Dark Mode
Saturday, 02 July 2022
Logo
Emmanuel Macron decides on continuity in government reshuffle
French President Emmanuel Macron welcomes a guest at the Elysee Palace in Paris, France, May 16, 2022. REUTERS/Benoit Tessier

President Emmanuel Macron on Friday (May 20) named France’s current ambassador to Britain, career diplomat Catherine Colonna, as the country’s new foreign minister, the Elysee said as part of a government remodel following his re-election in April.

On Monday (May 16), Macron named Elisabeth Borne as prime minister. The left-leaning career technocrat served in his earlier governments, most recently as labour minister, when she stared down trade unions over unemployment benefit reform.

Current Finance and Economy minister Bruno Le Maire and Interior Minister Gerald Darmanin will keep their jobs, the Elysee’s secretary general added as he read out the new names standing on the palace’s front stairway, confirming earlier reports.

The Elysee said, outgoing Industry Minister Agnes Pannier-Runacher will take over a newly created ministerial portfolio for “energy transition."

French President Emmanuel Macron and his wife Brigitte react as they pose for a picture, in Vilnius, Lithuania September 28, 2020. (File photo: Reuters)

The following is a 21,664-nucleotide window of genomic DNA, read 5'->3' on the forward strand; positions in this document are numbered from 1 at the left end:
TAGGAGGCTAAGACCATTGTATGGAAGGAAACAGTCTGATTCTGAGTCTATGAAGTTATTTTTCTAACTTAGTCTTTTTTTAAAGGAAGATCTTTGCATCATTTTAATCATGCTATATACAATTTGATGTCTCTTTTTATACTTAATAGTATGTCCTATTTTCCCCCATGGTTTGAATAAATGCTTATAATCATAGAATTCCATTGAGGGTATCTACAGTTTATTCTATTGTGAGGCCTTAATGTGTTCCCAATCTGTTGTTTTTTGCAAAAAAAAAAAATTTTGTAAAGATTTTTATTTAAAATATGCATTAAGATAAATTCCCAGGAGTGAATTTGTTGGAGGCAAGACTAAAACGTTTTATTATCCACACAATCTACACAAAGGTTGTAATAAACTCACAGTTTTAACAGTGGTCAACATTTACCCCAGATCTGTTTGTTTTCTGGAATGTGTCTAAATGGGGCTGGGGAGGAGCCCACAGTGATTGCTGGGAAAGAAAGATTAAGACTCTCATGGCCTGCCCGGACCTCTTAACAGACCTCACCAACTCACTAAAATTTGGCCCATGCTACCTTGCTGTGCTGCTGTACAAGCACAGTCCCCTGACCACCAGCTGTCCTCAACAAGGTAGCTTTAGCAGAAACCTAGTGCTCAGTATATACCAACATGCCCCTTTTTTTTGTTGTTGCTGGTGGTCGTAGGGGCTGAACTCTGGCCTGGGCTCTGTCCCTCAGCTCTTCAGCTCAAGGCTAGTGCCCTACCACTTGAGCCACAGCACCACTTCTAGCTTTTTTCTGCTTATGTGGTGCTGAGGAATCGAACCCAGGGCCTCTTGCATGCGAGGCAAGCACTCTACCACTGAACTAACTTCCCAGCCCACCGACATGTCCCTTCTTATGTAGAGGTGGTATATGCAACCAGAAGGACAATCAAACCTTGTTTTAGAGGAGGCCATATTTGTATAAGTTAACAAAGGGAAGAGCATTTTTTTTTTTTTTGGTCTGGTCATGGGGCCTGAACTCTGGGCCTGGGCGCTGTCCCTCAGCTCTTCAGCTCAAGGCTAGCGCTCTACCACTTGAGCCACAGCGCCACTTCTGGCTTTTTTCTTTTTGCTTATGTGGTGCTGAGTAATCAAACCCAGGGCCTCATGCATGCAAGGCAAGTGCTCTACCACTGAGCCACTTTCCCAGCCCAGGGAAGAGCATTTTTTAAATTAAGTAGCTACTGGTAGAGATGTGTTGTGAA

They will report to Elisabeth Borne, 61, a soft-spoken, left-leaning career bureaucrat who Macron on Monday picked as his new prime minister, only the second woman to get the job.

France re-elects President Emmanuel Macron for a second term

France heads into June's parliamentary elections as Europe grapples with a war on its eastern flank that has stunted a post-pandemic economic recovery and exacerbated a sharp acceleration in consumer price rises across the euro zone.

If Macron wins the legislature, his government's priorities will also include action to combat climate change and pushing back the retirement age - a task likely to fall to new Labour Minister Olivier Dussopt.

Emmanuel Macron names first French female PM in over 30 years

Although polls show Macron should be able to form a ruling majority, he is under pressure from an alliance of left-wing parties and re-energised far-right leader Marine Le Pen.

Should Macron and his allies lose the parliamentary election, he will have to name a new prime minister from the ruling majority who will then be tasked with naming a new cabinet.

levantnews-alarabiyaenglish-cna